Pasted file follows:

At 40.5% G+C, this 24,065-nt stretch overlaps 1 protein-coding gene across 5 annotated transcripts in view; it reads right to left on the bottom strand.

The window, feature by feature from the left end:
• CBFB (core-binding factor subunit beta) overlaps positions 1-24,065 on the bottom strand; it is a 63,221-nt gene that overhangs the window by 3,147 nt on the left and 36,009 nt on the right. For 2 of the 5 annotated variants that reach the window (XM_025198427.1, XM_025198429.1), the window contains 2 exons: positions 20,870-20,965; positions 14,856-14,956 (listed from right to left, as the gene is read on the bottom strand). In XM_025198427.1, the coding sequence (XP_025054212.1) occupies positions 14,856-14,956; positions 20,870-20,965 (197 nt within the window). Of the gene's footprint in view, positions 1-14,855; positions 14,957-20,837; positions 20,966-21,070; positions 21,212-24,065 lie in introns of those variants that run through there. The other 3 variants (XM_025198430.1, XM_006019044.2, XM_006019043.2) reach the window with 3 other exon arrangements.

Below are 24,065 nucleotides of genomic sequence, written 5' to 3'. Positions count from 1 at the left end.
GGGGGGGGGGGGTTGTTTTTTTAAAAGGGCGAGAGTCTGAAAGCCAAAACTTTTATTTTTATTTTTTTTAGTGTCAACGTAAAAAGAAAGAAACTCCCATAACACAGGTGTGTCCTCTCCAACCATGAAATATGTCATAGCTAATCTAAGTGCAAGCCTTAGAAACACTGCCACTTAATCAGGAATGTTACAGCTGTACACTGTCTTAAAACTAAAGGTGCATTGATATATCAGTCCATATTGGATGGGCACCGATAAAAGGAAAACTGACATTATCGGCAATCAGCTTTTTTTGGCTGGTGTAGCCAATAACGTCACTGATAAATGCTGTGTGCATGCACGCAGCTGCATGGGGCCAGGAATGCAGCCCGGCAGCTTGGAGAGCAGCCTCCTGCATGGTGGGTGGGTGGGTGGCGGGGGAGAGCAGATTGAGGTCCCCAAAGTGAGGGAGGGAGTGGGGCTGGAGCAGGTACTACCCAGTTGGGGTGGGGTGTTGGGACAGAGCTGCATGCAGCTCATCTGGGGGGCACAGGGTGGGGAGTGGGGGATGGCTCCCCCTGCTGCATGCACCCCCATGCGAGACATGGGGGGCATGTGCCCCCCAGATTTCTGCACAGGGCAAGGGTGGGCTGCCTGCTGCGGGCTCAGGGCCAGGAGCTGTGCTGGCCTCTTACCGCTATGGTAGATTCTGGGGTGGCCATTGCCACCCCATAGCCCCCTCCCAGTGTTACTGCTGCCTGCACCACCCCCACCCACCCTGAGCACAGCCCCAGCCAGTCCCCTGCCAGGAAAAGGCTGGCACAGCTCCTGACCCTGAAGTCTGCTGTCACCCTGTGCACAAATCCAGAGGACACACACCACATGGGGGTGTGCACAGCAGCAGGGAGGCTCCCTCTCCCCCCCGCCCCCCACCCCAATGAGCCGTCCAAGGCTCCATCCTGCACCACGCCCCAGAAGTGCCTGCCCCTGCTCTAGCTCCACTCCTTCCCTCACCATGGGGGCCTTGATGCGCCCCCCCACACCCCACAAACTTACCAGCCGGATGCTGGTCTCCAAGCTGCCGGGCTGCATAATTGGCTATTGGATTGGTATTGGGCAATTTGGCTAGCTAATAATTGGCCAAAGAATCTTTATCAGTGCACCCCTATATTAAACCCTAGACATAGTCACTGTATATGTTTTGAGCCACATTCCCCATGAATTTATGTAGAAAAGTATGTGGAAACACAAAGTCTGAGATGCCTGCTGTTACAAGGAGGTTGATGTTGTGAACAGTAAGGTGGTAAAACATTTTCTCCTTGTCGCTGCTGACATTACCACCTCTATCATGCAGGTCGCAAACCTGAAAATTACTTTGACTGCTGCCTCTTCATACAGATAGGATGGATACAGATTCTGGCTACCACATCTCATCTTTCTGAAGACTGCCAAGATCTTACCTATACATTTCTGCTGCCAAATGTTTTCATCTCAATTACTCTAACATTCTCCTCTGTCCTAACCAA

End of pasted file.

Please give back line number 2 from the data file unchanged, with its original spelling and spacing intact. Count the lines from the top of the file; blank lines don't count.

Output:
The window, feature by feature from the left end: